It's back to the drawing board, at least temporarily, for the U.S. beef industry's desire to conduct business once again with Japan.
Less than two months after Japan's government finally, but conditionally reopened its doors to U.S.-raised beef, a new health scare has shut the doors again.
On Jan. 20, Japan's prime minister announced the decision after an animal spine was discovered in a beef shipment at Tokyo International Airport.
Prime Minister Junichiro Koizumi said the decision was initiated by Japan's agricultural minister, Shoichi Nakagawa. Koizumi called the finding a “grave violation of the import process” with America.
USDA Secretary Mike Johanns said an investigation has begun to verify the claim. If confirmed, he called it a failure of the United States to comply with the recent agreement with Japan.
“While this is not a food safety issue, this is an unacceptable failure on our part to meet the requirements of our agreement with Japan,” Johanns said. “We take this matter seriously, recognizing the importance of our beef export market, and we are acting swiftly and firmly.”
Meanwhile U.S. health officials have pledged additional aggressive steps to help ease concerns in Japan, where the population remains fearful of consuming beef infected with bovine spongiform encephalopathy (BSE), or mad cow disease — a chronic, degenerative disorder affecting the central nervous system of cattle.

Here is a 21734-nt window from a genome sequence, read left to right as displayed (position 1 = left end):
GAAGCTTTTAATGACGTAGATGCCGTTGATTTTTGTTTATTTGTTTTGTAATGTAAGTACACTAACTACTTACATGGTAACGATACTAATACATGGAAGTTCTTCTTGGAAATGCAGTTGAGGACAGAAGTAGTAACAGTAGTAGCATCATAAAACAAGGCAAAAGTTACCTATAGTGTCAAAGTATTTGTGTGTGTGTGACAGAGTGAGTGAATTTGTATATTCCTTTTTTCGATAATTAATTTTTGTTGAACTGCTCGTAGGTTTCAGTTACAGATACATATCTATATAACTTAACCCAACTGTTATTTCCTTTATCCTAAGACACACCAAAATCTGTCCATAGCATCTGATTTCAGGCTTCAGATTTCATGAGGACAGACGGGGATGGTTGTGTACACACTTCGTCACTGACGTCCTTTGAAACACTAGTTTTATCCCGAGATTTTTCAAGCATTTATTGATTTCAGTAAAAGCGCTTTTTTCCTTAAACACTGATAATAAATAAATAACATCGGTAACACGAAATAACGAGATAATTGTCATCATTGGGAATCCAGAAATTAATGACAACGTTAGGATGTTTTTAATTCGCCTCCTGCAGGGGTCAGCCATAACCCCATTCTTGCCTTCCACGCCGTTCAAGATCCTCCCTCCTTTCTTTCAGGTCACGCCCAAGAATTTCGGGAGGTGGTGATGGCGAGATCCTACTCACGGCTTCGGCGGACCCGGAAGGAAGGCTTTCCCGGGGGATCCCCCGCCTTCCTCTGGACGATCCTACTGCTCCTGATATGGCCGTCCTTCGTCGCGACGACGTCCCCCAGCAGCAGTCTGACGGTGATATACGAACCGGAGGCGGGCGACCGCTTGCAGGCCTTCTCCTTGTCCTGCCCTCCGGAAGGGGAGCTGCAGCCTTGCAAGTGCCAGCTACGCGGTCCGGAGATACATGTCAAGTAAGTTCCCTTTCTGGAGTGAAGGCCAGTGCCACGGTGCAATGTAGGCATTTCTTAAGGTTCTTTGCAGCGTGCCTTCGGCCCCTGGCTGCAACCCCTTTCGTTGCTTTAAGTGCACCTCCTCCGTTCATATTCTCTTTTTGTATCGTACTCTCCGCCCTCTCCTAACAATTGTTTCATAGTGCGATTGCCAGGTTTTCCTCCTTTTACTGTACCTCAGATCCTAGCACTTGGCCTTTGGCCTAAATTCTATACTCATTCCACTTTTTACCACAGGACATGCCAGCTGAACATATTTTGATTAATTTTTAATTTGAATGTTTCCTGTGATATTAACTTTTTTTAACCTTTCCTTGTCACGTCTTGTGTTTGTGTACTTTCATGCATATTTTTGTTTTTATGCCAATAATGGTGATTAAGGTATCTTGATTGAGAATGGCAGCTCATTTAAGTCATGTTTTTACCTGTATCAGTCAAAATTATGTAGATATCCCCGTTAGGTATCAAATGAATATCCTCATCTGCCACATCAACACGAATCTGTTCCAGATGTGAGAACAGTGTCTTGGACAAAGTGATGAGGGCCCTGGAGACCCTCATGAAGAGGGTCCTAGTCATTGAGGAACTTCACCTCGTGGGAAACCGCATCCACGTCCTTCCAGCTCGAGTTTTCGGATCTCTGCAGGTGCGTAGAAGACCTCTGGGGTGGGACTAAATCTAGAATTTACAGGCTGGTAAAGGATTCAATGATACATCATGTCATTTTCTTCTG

Officials in Washington, D.C, said they would take punitive action against the inspector who approved the shipment of meat that is in question, as well as close the plant that shipped the meat. Additionally, Johanns said he was immediately calling for USDA inspectors to make increased visits to processing plants across the nation.
“I have directed that additional USDA inspectors be sent to every plant that is approved to export beef to review procedures and ensure compliance with our export agreements and I am requiring that two USDA inspectors review every shipment of U.S. beef for export to confirm that compliance,” he said. “I have also ordered unannounced inspections at every plant approved for beef export.”
Since Japan's initial ban of U.S. beef beginning about two years ago, the domestic cattle industry has suffered financially. Exports to Japan from the United States once totaled nearly $1.7 billion annually, and domestic beef interests groups have been persistent to renew business.
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